By Ed Huyck
By Melissa Wray
By Patrick Strait
By Jonathan McJunkin
By B Fresh Photography
By Ryan Siverson
By Kendra Sundvall
By Ed Huyck
The evening's last light is just whiling away when the truck, towing a 16-foot camouflage-colored duck boat, pulls into the Cedar Creek Public Access, a small launch on the southeast corner of Lake Mille Lacs. The occupants of the vehicle, George Morrison, a lanky, 40-year-old tribal attorney sporting a blue bandanna, and Brad Bearheart, a stout, round-faced tribal game warden, are running late. They made the drive to Minnesota's renowned and much-haggled-over walleye lake from their homes on the St. Croix Indian Reservation in northern Wisconsin, about two hours away. "It looks like it's gonna be good," says 31-year-old Bearheart, who smiles as he surveys the horizon.
It's mid-April, and the last of the ice went out just a few days ago. A light breeze, hailing from the west, blows cool air toward shore, and the chill of the evening, which will grow brisker yet, has already set in. A crescent moon hangs in the deep blue sky, and the first hints of the Milky Way are just beginning to show. It is an altogether tranquil, very Les Kuba sort of scene, though that late, locally famous artist, whose romantic wildlife prints hang in bait shops and cafés throughout Minnesota resort country, probably wouldn't have bothered to include the two conservation officers from the Great Lakes Indian Fish and Wildlife Commission who've met up with the night's fishing party.
The officers, Kenny Pardun and Randy Koljow, are on hand to ensure that native fishermen like Morrison and Bearheart comply with the various codes and protocols of this spring's walleye harvest. They have been working nine days straight, fueled mostly by coffee and cigarettes. Put in 137 hours already this week, Koljow figures with a shrug. Often, he says, they keep watch at the launches all night long, though on many nights, like this one, only a handful of spearers and netters turn out.
While Bearheart and Koljow tend to some preliminary paperwork, Morrison dips his head into the back of the truck, where the mixed aromas of White Castle hamburgers and rotting fish slime waft about to peculiar effect. "Whew. Pretty ripe," Morrison complains as he unloads gear: two gill nets, each measuring 100 feet by 4 feet, with one and three-quarter-inch mesh woven from 14-pound test fishing line; a laundry tub, to hold fish; two plastic coolers, to hold more fish; and a recycling bin, to hold yet more fish.
Before they head onto the lake, the two men pause for a spell by the shore. Morrison hands Bearheart a cigarette, and both extract a pinch of tobacco to cast over the water. The ceremony is performed casually, with little comment. "It's just tradition," Morrison explains before hopping nimbly into the little boat, with its old 25-horsepower Johnson and temperamental carburetor. As they troll out across the bay, Bearheart gestures toward a small island a half mile or so from the landing. "That's a good spot. Lots of rocks," he says. As a rule, walleyes--the main game fish on Mille Lacs--prefer rocky shoals. In the early spring, just after ice-out, the walleye move into the shallows, where clusters of males and females gather to spawn.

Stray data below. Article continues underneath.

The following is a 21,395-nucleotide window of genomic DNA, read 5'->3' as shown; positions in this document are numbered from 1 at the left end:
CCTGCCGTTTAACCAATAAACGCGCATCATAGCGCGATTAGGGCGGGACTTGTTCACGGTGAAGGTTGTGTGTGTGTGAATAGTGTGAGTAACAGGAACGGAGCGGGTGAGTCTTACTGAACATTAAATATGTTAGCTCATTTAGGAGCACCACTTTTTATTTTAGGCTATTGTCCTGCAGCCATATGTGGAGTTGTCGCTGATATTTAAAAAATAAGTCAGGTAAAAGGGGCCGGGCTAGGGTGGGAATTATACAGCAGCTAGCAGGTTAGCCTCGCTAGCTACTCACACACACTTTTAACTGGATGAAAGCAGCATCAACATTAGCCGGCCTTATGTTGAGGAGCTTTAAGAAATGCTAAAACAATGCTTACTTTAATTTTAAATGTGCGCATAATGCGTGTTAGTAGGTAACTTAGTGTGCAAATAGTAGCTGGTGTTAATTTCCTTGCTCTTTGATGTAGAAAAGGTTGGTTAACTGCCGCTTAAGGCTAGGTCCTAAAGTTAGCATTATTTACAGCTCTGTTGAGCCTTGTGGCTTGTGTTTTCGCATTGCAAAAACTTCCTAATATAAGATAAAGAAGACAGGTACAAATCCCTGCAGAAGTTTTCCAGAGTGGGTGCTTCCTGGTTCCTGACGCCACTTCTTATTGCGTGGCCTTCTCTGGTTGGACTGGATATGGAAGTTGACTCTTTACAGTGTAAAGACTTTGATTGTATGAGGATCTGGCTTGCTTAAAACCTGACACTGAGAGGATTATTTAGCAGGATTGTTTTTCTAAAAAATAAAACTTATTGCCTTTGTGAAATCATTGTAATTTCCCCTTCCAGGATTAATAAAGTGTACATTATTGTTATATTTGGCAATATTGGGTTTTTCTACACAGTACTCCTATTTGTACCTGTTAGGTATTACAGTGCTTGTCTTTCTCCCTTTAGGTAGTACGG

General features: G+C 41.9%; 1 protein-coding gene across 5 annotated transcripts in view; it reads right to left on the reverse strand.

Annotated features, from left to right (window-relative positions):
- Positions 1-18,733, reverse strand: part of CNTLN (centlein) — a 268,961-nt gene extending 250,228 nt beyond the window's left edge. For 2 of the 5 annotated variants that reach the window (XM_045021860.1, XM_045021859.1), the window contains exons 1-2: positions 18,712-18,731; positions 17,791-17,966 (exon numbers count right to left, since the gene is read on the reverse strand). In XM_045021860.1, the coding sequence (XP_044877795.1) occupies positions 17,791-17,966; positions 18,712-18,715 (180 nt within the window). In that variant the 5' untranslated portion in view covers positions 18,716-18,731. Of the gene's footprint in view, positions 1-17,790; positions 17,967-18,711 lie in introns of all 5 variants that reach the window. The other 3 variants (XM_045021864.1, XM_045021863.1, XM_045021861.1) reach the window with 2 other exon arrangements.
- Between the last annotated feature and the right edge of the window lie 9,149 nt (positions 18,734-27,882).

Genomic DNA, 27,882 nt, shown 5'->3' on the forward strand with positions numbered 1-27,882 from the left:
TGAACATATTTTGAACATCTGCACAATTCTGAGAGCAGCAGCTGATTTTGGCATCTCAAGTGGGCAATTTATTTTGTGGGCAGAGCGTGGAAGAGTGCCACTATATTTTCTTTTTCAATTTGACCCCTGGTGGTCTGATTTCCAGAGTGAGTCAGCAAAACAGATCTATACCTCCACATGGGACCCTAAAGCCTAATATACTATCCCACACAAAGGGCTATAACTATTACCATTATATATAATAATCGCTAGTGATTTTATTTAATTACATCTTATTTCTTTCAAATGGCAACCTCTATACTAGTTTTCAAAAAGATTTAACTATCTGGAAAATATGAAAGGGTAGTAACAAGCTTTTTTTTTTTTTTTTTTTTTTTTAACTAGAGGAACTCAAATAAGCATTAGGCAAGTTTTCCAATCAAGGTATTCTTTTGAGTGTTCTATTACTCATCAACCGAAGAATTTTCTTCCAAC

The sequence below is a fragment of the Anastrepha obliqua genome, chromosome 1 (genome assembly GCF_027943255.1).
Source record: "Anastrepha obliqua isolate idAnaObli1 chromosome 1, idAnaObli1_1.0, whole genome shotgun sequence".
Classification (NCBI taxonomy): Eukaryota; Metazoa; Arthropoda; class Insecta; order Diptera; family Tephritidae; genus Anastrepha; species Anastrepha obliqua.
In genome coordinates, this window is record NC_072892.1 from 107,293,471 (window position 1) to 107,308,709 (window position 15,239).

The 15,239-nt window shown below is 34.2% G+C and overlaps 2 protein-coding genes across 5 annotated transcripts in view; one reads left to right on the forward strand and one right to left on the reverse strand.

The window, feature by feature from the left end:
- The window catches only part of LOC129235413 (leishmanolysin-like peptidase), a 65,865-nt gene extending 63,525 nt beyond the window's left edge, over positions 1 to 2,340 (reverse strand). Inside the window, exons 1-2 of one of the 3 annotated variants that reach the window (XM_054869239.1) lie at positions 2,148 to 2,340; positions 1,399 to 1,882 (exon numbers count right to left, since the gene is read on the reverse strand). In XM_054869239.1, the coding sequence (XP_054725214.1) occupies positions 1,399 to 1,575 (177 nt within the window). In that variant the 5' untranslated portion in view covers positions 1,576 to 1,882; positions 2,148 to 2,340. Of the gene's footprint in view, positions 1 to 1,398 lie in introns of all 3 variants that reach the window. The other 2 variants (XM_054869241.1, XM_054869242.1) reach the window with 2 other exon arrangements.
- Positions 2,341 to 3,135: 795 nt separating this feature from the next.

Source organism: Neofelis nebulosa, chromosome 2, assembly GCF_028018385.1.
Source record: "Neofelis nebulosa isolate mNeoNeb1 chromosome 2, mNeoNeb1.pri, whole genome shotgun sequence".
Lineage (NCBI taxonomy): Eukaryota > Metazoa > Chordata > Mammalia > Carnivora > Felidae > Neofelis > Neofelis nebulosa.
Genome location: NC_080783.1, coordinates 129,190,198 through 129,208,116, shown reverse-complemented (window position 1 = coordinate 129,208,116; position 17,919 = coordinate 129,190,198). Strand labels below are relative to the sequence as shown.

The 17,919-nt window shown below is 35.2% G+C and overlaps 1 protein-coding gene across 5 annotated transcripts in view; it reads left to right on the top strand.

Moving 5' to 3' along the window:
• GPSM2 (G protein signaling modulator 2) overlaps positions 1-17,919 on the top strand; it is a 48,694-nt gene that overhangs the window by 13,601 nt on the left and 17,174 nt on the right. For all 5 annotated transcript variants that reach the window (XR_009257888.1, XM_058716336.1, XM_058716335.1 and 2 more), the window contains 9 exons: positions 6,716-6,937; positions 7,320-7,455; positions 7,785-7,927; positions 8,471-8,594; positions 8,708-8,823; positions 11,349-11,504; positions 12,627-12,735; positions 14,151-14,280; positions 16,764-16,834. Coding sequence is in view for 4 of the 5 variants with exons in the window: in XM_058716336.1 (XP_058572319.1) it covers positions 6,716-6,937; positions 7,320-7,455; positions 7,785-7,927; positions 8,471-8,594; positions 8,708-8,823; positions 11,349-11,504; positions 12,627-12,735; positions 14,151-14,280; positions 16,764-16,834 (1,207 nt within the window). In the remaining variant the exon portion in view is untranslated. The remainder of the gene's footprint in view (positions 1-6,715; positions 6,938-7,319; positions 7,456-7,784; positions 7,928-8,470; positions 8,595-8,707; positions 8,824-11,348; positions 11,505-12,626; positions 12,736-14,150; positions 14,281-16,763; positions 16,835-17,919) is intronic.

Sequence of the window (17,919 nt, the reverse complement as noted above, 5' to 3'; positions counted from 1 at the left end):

The conversation in the boat turns briefly to the politics of tribal fishing. In Wisconsin, where Indian treaty rights were reaffirmed in the late 1980s, the spearing of walleye produced ugly confrontations between natives and white locals at the landings. Bearheart recalls it all too well: The rock throwing. The racial epithets. Once, Bearheart says, someone fired shots over a Wisconsin lake while he was out spearing. No one ever figured out who.
This is the second year of legally sanctioned spearing and netting on Mille Lacs and, so far, outright conflict at the landings has been scarce. Bearheart grumbles some about "harassment" from state game wardens, but all in all the mood is good. "I love this more than anything but my family," Bearheart says. "I think I'd die if I couldn't do it."
Last month a complicated and acrimonious nine-year court battle between eight Chippewa bands from Wisconsin and Minnesota and a group of non-Indian landowners, the state of Minnesota, and the federal government came to an end when the U.S. Supreme Court upheld a lower court's decision that the bands retained hunting and fishing privileges under the terms of an 1837 treaty. In his capacity as tribal lawyer, Morrison was present for oral arguments in the nation's capital last December. At the time, he says, it seemed that the court was unsympathetic to the bands' position. As he walked from the courthouse, upset about the tone of the justices' questioning, Morrison spotted two American flags fluttering in the breeze. One of the flags was upside down--a "bizarre" omen, he says. As it turned out, the court ruled 5-4 in favor of the bands, which as a result are entitled to take some 55,000 pounds of fish from Mille Lacs this year; non-Indian anglers are expected to take about half a million pounds.
After setting two gill nets--20 minutes' work--Morrison and Bearheart turn back to the landing to pick up more gear. They are ready for the second act of the harvest: the spearing. Bearheart's spears look like pitchforks, except the tines have sharpened barbs. They are affixed, with radiator clamps, to 12-foot poles fashioned from the stripped trunks of tamarack trees. Tamaracks--light, durable, and, best of all, free--are ideal wood for the job, says Bearheart. Morrison steers the boat across a shallows, just a stone's throw from the modest cabins dotting the shoreline. He shuts off the outboard. The only sound left is the humming of an electronic trolling motor and the splashing of walleyes. Bearheart stands at the prow of the boat. He wears a construction cap fitted with a high power spotlight. Spearing, Bearheart explains, is more akin to hunting than angling; the pleasure lies in the stalking.